|WikiProject Websites / Computing||(Rated B-class, Low-importance)|
This article should include the fact that Facebook Connect has been discontinued and is now replaced by Open Graph and OAuth 2.0. —Preceding unsigned comment added by 220.127.116.11 (talk) 12:52, 11 August 2010 (UTC)
I came across this page trying to find information about open graph, figuring that if the information I need isn't here, there would at least be a link to another Wikipedia article. The information under the Open Graph heading provides little insight. I would edit it, if I had any knowledge on the topic (although I did add the link to the social graph Wikipedia article. --Timmo13 (talk) 06:52, 9 November 2010 (UTC)
"Open Graph is creating Facebook’s own extensive and highly interactive version of a search engine. " I also noticed this section seems to be full of marketing buzzwords. Was it planted? --18.104.22.168 (talk) 21:16, 8 April 2013 (UTC)
Also I see Open Graph called a protocol and I see the Graph is called an API. Most APIs do not work across systems like these do. They are actually web services, correct? I am not sure what the correct terminology is but I doubt that "protocol" and "API" are the most accurate. I came here attempting to get the correct terminology. I wish people would use the correct terminology but instead Wikipedia is proliferating incorrect terminology. Sam Tomato (talk) 17:56, 5 March 2015 (UTC)
"By the end of 2010, Facebook will no longer be accepting new FBML applications, but will continue to support existing FBML tabs and applications. Facebook recommends the use of iframes for new application development."
If the FBML defines as a sub-set of HTML to mark up content, and it does. And if the iFrame page indicates iFrames structure nesting pages in the browser window, and it does. Then, how can structuring content replace marking-up content? This needs a few extra lines explaining what the change means or entails. — Preceding unsigned comment added by Xtian (talk • contribs) 13:15, 9 March 2011 (UTC)
"Facebook uses iframes to allow third-party developers to create applications that are hosted separately from Facebook, but operate within a Facebook session and are accessed through a users' profile. Since iframes essentially nest independent websites within a Facebook session, their content is distinct from Facebook formatting."
Since iframes nests independently hosted content, the content is already "marked up." Rather than modifying content from within Facebook, it essentially acts as a portal to already-styled/-formatted content. Stephen.california (talk) 21:38, 7 July 2011 (UTC)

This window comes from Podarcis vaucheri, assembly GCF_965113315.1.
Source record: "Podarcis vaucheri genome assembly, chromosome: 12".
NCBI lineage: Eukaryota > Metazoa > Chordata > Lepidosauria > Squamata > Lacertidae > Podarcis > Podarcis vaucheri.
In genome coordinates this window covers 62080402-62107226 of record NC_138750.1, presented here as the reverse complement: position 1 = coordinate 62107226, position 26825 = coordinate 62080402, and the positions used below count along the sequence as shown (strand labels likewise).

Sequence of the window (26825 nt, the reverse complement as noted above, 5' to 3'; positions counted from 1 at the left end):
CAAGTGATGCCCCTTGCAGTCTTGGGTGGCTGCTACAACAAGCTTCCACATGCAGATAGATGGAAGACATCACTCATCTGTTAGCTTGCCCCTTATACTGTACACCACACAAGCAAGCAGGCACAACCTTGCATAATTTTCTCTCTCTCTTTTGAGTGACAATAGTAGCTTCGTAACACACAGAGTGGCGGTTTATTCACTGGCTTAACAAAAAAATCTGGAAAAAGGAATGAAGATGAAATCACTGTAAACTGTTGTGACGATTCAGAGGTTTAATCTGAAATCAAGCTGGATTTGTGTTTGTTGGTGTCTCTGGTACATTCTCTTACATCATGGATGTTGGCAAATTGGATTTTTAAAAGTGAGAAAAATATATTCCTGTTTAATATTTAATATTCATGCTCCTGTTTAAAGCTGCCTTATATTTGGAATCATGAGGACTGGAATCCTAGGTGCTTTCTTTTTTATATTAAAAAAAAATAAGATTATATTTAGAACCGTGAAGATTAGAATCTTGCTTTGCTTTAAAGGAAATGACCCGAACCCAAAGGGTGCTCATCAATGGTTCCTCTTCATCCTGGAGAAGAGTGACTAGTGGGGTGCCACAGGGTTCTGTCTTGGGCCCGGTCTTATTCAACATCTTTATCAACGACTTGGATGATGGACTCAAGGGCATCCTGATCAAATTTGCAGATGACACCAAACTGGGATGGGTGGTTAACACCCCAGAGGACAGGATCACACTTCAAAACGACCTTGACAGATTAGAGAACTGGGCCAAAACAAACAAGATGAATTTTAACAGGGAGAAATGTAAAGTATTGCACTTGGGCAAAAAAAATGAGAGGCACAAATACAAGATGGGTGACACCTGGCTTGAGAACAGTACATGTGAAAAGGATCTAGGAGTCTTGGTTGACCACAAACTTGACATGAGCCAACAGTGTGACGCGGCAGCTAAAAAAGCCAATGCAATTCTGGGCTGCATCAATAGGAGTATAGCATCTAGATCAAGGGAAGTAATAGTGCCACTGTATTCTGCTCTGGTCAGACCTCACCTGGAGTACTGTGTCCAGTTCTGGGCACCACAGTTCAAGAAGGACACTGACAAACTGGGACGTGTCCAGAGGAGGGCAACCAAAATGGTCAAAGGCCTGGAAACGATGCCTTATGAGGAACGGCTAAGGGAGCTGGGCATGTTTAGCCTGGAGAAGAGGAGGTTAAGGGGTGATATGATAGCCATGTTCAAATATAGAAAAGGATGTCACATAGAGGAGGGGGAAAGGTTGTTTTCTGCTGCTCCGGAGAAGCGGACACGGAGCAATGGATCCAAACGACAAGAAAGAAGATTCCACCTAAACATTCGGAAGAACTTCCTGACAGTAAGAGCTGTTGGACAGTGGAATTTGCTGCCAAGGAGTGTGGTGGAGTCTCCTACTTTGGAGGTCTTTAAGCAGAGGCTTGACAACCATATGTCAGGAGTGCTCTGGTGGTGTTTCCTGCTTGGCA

- "Facebook Connect cannot be used by users in locations that cannot access Facebook (e.g. China), even if the third-party site is otherwise accessible from that location."
Obvious statement II
- "Tech blog Valleywag has criticized Facebook Applications, labeling them a "cornucopia of uselessness"."
He can talk now...5 years after the mobile revolution! Heck, it's the mobile devices that made the Facebook apps useless. The idea of Facebook as an app platform is dead, however it looked very different 6 years ago. Maybe somebody may mention this in the article, instead of citing people that just tell us "green is green, blue is blue..."? --22.214.171.124 (talk) 22:41, 10 January 2014 (UTC)
Open Graph as a search engine
I removed the following from the article:
- While currently Google still attracts more traffic than any other website, Facebook is a close second. Even without a good internal search engine, Facebook already drives more traffic for some searches, specifically social searches, than Google itself. And in attempting to link Facebook with the rest of the web, the Open Graph is creating Facebook’s own extensive and highly interactive version of a search engine. Web pages are turned into Open Graph Objects by adding metadata.
- "Alexa Top 500 Global Sites".
- "Google vs. Facebook: Drawing the battle lines | The Social - CNET News"".
As others have commented above, it sounds a bit like boosterism or something not quite right for the encyclopedia. It also seems like a bad comparison to me. Searching is the opposite of browsing in information discovery; describing browsing as "highly interactive searching" does indeed sound like bogus marketing speak, especially when name-dropping Google. Though there are references in the above text, none of the citations are there to support the main point; they only support the background given before the real point is made. So it also seems like original research. -- Beland (talk) 18:00, 14 January 2014 (UTC)